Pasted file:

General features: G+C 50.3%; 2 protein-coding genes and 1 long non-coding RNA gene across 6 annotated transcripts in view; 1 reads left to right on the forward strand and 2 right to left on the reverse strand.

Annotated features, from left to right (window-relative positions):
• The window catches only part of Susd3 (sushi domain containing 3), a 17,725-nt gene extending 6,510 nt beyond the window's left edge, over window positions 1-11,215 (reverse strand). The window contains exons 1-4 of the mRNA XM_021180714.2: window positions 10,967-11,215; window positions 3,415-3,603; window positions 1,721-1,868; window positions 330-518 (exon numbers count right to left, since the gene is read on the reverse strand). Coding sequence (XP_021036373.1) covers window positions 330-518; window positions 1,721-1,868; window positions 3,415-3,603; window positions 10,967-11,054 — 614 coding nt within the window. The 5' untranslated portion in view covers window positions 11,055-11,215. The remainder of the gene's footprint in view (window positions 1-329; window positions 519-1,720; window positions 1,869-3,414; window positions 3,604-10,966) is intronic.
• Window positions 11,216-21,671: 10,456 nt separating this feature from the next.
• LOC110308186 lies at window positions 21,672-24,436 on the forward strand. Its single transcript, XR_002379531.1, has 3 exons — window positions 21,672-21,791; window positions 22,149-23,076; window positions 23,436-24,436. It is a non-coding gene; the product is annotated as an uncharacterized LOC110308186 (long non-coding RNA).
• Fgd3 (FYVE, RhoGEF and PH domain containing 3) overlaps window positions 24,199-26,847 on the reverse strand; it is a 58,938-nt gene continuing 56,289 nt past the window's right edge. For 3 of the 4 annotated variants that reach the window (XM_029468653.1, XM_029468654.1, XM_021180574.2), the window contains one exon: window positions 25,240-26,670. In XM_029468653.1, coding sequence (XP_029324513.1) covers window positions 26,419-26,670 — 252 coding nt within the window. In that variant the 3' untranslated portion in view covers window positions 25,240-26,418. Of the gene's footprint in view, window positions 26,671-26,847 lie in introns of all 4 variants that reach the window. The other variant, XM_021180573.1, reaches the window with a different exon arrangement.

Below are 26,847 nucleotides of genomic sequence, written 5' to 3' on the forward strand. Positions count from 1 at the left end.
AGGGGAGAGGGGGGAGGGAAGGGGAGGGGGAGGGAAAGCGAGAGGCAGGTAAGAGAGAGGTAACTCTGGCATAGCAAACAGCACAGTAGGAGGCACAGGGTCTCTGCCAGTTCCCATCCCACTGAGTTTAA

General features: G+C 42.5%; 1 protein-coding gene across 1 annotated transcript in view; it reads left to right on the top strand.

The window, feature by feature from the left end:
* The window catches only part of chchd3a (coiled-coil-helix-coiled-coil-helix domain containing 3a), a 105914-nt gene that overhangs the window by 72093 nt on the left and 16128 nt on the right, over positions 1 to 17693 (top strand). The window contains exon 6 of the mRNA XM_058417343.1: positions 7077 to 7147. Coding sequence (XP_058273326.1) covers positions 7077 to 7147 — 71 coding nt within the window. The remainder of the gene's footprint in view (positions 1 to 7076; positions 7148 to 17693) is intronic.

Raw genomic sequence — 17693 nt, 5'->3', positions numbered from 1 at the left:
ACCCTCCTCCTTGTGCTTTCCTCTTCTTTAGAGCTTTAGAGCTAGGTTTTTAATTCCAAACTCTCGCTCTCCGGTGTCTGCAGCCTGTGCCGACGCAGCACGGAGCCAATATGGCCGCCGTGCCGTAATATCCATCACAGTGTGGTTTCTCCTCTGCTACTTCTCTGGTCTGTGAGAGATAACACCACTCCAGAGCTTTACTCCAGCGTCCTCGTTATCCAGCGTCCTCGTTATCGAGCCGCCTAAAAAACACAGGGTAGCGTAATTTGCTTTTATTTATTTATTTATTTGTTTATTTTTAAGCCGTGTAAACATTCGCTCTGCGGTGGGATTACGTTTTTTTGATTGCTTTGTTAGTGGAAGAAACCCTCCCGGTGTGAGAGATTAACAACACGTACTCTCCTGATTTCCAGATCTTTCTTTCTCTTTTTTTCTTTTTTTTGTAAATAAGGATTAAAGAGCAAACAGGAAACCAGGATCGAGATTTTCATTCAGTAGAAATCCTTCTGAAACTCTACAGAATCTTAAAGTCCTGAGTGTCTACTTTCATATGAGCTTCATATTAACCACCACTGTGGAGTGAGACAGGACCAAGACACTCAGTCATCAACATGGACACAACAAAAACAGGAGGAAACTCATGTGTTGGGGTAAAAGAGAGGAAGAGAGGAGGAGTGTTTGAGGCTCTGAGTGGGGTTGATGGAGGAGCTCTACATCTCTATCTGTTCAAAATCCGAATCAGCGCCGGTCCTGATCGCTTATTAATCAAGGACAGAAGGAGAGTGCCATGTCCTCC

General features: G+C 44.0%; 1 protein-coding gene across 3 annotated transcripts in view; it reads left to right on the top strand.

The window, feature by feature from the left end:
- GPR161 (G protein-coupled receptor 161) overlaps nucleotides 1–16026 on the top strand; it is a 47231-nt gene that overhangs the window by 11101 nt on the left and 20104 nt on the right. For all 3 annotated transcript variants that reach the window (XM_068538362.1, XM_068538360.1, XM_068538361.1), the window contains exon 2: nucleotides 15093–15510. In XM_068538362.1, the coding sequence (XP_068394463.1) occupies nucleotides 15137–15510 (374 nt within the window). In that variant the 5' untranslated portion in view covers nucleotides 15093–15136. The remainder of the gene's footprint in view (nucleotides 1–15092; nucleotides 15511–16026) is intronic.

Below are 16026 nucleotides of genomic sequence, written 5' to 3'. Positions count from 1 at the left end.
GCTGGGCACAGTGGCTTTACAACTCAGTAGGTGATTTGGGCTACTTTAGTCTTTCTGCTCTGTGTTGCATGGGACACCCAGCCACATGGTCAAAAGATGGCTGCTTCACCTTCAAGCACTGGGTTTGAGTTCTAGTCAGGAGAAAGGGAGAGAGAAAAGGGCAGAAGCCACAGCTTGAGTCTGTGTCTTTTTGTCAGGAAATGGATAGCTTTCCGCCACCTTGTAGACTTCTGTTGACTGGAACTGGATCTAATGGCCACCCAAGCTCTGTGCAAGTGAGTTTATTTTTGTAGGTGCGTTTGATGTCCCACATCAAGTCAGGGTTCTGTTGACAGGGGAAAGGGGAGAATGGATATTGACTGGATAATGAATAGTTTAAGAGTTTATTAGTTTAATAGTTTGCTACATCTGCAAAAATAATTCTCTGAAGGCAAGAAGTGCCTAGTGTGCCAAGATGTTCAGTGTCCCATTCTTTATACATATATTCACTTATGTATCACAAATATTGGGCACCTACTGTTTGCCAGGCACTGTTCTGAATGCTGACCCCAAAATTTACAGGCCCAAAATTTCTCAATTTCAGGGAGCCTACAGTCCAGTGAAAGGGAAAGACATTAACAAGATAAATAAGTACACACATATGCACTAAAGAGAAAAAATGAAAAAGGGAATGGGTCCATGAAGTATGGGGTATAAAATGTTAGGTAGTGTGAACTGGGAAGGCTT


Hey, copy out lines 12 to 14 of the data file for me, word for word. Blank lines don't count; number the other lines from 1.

Raw genomic sequence — 17693 nt, 5'->3', positions numbered from 1 at the left:
ACCCTCCTCCTTGTGCTTTCCTCTTCTTTAGAGCTTTAGAGCTAGGTTTTTAATTCCAAACTCTCGCTCTCCGGTGTCTGCAGCCTGTGCCGACGCAGCACGGAGCCAATATGGCCGCCGTGCCGTAATATCCATCACAGTGTGGTTTCTCCTCTGCTACTTCTCTGGTCTGTGAGAGATAACACCACTCCAGAGCTTTACTCCAGCGTCCTCGTTATCCAGCGTCCTCGTTATCGAGCCGCCTAAAAAACACAGGGTAGCGTAATTTGCTTTTATTTATTTATTTATTTGTTTATTTTTAAGCCGTGTAAACATTCGCTCTGCGGTGGGATTACGTTTTTTTGATTGCTTTGTTAGTGGAAGAAACCCTCCCGGTGTGAGAGATTAACAACACGTACTCTCCTGATTTCCAGATCTTTCTTTCTCTTTTTTTCTTTTTTTTGTAAATAAGGATTAAAGAGCAAACAGGAAACCAGGATCGAGATTTTCATTCAGTAGAAATCCTTCTGAAACTCTACAGAATCTTAAAGTCCTGAGTGTCTACTTTCATATGAGCTTCATATTAACCACCACTGTGGAGTGAGACAGGACCAAGACACTCAGTCATCAACATGGACACAACAAAAACAGGAGGAAACTCATGTGTTGGGGTAAAAGAGAGGAAGAGAGGAGGAGTGTTTGAGGCTCTGAGTGGGGTTGATGGAGGAGCTCTACATCTCTATCTGTTCAAAATCCGAATCAGCGCCGGTCCTGATCGCTTATTAATCAAGGACAGAAGGAGAGTGCCATGTCCTCC

General features: G+C 44.0%; 1 protein-coding gene across 3 annotated transcripts in view; it reads left to right on the top strand.